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The Bundesverfassungsgericht
Germany

This article is part of the series:
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Germany



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The Federal Constitutional Court (in German: Bundesverfassungsgericht, or BVerfG) is a special court established by the Grundgesetz, the German basic law. Since its inception, the constitutional court has been located in the city of Karlsruhe, intentionally dislocated from the other federal institutions like the seat of the government (earlier in Bonn, now in Berlin), the head office of the Bundesnachrichtendienst (BND), the German intelligence agency (near Munich), or the seat of the Bundesbank in Frankfurt (Main).

The sole task of the court is judicial review. It may therefore declare public acts unconstitutional and thus render them ineffective. As such, it is similar to the Supreme Court of the United States. Yet the Court possess a number of powers that the U.S. Supreme Court does not have (see below). However, it differs from the SCOTUS and other supreme courts in that it is not an integral part of the regular judicial system (save for the areas of constitutional law and public international law), but rather installed as a separate judicial institution. Many other countries around the world possess separate constitutional courts similar to the Federal Constitutional Court.

Most importantly, the Court does not serve as a regular appellate court from lower courts or the Federal Supreme Courts as a sort of "superappellate court" on any violation of federal laws. Its jurisdiction is focused on constitutional issues, the integrity of the Grundgesetz and the immediate compliance of any governmental institution in any detail (article 1 subsection 3 of the Grundgesetz). Even constitutional amendments or changes passed by the Parliament are subject to its judicial review, since they have to be compatible with the most basic principles of the Grundgesetz (due to its Article 79 (III), the so called 'eternity clause').

The court's practice of enormous constitutional control frequency on the one hand, and the continuity in judicial restraint and political revision on the other hand, have created a unique defender of the Grundgesetz since World War II and given it a remarkably valuable role in Germany's modern democracy.

Contents

Procedures

Article 20 subsection 3 of the Grundgesetz stipulates that all the three branches of the state –legislative, executive and judicial– are bound directly by the constitution. As a result, the court can rule acts of any branches unconstitutional, whether for formal violations (exceeding powers or violating procedures) or for material conflicts (the civil rights prescribed in the Grundgesetz were not respected).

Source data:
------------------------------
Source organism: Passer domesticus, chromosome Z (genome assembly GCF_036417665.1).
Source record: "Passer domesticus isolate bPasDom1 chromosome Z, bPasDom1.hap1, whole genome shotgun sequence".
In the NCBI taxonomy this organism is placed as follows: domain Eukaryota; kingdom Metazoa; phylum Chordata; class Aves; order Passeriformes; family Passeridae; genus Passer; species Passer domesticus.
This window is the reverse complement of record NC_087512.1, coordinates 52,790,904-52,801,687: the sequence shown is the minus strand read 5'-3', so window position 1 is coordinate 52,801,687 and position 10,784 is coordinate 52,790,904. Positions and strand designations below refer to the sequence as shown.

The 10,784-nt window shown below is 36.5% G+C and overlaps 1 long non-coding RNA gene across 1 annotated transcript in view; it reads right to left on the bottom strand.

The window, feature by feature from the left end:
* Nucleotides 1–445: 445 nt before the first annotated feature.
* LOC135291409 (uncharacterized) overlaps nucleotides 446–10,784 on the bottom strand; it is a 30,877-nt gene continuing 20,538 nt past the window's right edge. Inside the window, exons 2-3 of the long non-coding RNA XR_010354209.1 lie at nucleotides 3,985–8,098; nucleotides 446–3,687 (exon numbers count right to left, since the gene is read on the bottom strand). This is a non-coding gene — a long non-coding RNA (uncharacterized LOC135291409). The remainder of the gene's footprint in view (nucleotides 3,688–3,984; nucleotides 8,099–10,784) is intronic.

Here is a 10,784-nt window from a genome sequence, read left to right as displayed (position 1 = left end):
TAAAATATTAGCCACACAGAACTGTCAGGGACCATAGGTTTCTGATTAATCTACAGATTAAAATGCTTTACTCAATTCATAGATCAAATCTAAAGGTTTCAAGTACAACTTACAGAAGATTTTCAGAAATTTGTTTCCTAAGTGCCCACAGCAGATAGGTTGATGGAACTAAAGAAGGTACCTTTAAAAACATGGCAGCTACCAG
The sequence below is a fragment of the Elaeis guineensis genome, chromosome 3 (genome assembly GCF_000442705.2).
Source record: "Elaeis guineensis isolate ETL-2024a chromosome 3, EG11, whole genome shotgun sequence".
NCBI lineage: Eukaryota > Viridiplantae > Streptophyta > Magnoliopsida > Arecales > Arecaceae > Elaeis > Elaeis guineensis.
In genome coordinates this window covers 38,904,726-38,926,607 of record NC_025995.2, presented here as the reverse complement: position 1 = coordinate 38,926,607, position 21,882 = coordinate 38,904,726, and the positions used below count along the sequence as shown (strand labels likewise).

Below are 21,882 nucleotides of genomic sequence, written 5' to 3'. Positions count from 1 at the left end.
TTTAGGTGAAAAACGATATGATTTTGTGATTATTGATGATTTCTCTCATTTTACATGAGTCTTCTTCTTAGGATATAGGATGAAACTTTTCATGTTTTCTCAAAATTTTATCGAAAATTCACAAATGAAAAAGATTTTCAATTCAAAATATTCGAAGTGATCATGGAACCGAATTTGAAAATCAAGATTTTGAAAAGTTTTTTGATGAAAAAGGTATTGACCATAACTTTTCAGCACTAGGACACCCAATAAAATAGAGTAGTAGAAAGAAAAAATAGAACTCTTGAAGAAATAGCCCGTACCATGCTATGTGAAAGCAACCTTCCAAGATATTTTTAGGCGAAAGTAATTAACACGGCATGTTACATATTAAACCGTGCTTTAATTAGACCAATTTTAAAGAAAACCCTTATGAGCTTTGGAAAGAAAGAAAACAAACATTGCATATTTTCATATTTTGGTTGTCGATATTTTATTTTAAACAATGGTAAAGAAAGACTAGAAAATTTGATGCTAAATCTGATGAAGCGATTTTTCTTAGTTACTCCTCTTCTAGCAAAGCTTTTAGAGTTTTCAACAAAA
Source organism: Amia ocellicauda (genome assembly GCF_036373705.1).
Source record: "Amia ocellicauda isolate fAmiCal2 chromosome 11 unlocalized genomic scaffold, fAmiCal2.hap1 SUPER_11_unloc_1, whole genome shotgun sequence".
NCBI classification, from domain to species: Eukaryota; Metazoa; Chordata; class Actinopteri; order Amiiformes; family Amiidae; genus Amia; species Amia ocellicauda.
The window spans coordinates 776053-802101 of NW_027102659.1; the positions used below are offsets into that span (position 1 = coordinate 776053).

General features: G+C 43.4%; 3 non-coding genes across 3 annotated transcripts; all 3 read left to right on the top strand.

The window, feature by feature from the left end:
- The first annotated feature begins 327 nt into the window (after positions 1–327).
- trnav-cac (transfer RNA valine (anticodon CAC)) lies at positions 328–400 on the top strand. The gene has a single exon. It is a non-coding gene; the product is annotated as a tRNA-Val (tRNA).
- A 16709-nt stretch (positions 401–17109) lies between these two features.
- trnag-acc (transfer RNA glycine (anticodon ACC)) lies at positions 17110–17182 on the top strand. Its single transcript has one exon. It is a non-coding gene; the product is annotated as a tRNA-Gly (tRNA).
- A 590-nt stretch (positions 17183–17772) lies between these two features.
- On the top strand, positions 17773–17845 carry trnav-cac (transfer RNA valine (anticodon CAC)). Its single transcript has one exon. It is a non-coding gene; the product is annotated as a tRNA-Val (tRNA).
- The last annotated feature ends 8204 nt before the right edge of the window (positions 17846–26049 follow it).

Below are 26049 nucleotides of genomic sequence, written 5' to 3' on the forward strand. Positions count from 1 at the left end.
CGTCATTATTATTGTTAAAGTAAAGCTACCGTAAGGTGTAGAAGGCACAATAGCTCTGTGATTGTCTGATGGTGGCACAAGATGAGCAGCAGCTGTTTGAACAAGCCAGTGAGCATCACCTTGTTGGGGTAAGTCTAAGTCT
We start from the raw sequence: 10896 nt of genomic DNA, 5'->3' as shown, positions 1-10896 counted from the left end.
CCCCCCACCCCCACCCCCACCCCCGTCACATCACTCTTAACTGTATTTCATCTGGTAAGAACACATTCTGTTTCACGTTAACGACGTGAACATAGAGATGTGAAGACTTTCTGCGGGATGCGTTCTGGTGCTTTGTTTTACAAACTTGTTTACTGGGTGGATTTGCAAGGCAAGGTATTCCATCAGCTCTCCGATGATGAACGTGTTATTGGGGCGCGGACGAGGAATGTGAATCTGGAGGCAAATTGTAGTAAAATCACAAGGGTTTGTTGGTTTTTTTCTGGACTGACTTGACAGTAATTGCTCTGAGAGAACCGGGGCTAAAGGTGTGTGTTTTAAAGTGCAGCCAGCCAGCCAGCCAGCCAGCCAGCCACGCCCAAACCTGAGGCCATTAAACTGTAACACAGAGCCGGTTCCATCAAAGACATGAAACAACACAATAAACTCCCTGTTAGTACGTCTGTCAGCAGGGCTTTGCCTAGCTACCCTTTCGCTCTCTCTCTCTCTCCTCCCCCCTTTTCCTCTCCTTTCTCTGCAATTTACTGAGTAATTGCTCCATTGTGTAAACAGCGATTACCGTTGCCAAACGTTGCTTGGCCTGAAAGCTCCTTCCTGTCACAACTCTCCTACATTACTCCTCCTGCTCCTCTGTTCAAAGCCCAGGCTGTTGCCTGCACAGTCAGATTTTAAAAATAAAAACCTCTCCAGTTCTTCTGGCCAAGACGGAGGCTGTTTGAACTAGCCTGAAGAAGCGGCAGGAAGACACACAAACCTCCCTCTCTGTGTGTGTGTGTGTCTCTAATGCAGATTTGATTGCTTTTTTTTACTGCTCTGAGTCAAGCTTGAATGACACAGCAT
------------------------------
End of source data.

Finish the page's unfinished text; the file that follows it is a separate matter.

Decisions of the court on material conflicts are put into force through a federal law by the Federal Constitutional Court Act (BVerfGG).

The Constitutional Court has several strictly defined procedures in which cases may be brought before it:

  • With a Constitutional Complaint (Verfassungsbeschwerde), any person may file a complaint alleging that his or her constitutional rights were violated. Although only a small fraction of these are actually successful (ranging around 2.5 % since 1951), several of these resulted in major legislation overturns, especially in the field of taxation. The large majority of the court's procedures fall in this category, with 135,968 such Complaints filed from 1957 to 2002.
  • Several political institutions, including the governments of the Bundesländer, may bring a law passed by the federal legislation before the court if they consider it unconstitutional (procedure of Abstract Regulation Control). The most well-known examples of these procedures included legislation legalizing abortion, which -- in highly debated rulings -- were declared unconstitutional twice by the Constitutional Court.
  • In addition, any regular court which has doubts about whether a law in question for a certain case is in conformance with the constitution may suspend that case and bring this law before the Federal Constitutional Court (procedure of Specific Regulation Control).
  • Federal institutions, including members of the Bundestag, may bring internal disputes over competences and procedures before the court (Federal Dispute).
  • The Länder may bring disputes over competences and procedures between them and federal institutions before the court (State-Federal Dispute).
  • Committee on parliament investigation, including single members of the Bundestag, or the federal government may bring internal disputes over competences and procedures in case of committee’s investigation before the court (Investigation Committee Control).
  • Violations of election laws may be brought before the court by political institution or any involved voter (Federal Election Scrutiny).
  • Impeachment cases against the President or a judge, member of one of the Federal Supreme Courts, brought by the Bundestag, the Bundesrat or the federal government, based on violation of constitutional or federal law (Impeachment Procedure).